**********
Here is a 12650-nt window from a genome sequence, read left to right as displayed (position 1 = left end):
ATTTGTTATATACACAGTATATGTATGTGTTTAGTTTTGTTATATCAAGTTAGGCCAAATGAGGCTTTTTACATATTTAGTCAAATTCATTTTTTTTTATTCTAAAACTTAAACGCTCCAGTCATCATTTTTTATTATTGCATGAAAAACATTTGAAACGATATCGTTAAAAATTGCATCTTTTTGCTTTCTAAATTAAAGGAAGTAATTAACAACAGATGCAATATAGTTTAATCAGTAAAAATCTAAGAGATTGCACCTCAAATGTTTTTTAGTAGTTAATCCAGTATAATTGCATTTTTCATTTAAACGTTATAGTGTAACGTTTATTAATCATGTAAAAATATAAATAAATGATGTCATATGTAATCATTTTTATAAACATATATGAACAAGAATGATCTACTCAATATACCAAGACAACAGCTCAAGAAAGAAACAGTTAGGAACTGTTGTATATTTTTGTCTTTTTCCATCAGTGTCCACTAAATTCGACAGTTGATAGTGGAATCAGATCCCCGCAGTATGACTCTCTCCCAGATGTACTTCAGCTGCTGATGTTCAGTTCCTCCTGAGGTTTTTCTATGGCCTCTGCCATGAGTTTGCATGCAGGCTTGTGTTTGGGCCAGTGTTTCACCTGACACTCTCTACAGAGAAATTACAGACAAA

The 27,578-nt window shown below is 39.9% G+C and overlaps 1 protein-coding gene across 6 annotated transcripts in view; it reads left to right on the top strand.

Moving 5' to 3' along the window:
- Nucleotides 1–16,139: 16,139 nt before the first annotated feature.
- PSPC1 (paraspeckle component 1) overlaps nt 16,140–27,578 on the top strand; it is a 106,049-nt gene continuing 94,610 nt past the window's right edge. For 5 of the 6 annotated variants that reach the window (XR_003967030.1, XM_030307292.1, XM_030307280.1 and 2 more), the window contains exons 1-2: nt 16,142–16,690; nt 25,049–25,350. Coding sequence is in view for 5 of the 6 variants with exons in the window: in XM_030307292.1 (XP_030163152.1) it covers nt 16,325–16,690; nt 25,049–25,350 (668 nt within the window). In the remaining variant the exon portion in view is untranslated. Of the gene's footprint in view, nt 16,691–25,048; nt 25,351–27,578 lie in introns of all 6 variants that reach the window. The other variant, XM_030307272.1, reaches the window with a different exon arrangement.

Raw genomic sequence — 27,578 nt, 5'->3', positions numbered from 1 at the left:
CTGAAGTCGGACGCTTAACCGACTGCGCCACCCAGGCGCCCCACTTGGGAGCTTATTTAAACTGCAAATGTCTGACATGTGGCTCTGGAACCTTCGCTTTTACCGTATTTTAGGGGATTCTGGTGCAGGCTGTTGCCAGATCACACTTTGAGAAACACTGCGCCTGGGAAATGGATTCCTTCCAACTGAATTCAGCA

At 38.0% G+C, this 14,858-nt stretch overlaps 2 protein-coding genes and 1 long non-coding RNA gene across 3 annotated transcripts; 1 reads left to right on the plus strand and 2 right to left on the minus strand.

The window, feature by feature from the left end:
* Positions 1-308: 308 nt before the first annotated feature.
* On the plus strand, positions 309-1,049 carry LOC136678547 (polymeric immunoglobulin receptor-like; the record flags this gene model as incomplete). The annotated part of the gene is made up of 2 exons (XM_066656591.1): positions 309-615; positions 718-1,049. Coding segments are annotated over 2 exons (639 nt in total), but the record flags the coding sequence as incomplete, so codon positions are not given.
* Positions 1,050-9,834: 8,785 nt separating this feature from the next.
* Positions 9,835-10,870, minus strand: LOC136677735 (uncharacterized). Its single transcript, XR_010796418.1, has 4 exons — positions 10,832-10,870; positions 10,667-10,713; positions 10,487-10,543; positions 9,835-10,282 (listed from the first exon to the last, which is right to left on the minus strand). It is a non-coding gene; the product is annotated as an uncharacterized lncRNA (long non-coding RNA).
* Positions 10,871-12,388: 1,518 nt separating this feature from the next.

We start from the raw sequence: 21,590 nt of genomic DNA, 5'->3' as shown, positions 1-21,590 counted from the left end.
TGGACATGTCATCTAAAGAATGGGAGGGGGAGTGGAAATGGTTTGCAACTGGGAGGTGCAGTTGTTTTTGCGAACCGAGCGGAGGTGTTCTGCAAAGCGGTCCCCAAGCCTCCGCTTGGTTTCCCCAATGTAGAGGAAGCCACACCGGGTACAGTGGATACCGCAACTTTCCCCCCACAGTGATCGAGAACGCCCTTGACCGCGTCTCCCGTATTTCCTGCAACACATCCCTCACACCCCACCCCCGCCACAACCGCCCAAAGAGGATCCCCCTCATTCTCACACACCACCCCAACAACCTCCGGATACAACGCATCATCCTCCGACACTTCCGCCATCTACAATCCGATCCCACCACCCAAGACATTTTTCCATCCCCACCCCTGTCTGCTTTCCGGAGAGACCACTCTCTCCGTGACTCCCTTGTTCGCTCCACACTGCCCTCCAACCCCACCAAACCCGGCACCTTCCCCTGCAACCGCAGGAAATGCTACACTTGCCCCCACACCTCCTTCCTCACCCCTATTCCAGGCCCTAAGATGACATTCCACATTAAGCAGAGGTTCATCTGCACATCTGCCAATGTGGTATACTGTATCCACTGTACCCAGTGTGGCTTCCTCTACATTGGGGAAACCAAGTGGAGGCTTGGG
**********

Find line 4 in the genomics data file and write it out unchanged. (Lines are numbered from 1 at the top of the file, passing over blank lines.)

Moving 5' to 3' along the window: